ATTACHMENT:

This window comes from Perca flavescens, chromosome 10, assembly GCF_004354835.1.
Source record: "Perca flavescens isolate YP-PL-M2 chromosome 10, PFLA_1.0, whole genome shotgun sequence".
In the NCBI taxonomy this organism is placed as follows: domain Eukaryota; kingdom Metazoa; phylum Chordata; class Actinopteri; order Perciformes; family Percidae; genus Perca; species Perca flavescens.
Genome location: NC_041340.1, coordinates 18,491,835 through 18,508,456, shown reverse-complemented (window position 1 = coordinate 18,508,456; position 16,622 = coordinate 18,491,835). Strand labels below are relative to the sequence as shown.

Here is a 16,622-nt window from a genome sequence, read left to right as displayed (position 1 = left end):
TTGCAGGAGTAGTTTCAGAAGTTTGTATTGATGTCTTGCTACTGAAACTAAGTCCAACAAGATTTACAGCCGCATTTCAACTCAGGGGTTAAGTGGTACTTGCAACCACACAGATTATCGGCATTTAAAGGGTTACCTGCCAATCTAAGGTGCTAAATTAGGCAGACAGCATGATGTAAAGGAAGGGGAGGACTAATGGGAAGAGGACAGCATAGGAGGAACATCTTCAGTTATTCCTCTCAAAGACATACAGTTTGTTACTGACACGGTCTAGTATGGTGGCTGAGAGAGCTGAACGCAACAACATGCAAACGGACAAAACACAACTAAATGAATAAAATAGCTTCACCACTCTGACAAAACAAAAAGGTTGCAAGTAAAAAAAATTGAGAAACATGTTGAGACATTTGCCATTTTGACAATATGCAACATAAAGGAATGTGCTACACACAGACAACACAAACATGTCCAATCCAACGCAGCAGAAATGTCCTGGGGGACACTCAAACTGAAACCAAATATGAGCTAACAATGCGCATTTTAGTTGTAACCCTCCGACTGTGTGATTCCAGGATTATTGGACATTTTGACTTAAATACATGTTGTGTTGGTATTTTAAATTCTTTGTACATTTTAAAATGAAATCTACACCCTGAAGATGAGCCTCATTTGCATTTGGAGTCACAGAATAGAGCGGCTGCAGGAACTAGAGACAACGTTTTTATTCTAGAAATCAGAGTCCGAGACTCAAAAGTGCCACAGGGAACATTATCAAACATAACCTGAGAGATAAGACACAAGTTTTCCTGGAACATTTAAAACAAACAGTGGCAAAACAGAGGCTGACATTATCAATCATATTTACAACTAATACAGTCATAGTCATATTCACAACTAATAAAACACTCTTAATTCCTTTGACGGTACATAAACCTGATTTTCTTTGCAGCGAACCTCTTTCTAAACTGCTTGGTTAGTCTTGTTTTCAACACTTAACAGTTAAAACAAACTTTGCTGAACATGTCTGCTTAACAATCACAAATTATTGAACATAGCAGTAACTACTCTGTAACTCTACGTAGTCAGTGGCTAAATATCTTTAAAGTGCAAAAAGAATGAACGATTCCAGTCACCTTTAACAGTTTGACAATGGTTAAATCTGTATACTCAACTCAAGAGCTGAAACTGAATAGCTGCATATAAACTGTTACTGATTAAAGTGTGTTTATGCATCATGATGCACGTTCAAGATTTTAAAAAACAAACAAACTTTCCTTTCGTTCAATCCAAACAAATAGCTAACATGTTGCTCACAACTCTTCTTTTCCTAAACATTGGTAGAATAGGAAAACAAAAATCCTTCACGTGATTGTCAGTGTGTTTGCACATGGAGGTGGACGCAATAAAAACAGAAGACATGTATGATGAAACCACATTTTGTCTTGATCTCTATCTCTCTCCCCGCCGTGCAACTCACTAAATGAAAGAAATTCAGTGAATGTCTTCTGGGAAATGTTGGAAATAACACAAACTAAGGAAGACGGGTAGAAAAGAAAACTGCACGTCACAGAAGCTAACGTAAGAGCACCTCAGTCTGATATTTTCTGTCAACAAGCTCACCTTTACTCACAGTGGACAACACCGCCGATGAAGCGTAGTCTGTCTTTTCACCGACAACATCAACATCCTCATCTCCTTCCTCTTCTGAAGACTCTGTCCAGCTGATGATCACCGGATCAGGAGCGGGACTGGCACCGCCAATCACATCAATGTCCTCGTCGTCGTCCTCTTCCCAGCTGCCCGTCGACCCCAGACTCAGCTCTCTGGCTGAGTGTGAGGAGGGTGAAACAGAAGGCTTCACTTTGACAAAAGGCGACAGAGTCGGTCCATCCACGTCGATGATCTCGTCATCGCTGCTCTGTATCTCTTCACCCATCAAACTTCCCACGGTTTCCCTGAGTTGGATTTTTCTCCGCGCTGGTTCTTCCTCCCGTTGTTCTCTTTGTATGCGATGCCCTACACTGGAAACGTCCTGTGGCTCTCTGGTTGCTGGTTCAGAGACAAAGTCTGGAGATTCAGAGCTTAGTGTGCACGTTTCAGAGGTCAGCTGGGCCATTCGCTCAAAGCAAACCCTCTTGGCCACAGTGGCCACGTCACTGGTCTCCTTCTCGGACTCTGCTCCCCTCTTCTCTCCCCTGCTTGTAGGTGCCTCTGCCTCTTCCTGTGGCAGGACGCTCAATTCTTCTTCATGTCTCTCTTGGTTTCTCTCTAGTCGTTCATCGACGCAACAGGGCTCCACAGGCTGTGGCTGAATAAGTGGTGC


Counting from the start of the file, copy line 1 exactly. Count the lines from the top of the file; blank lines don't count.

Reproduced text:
This window comes from Perca flavescens, chromosome 10, assembly GCF_004354835.1.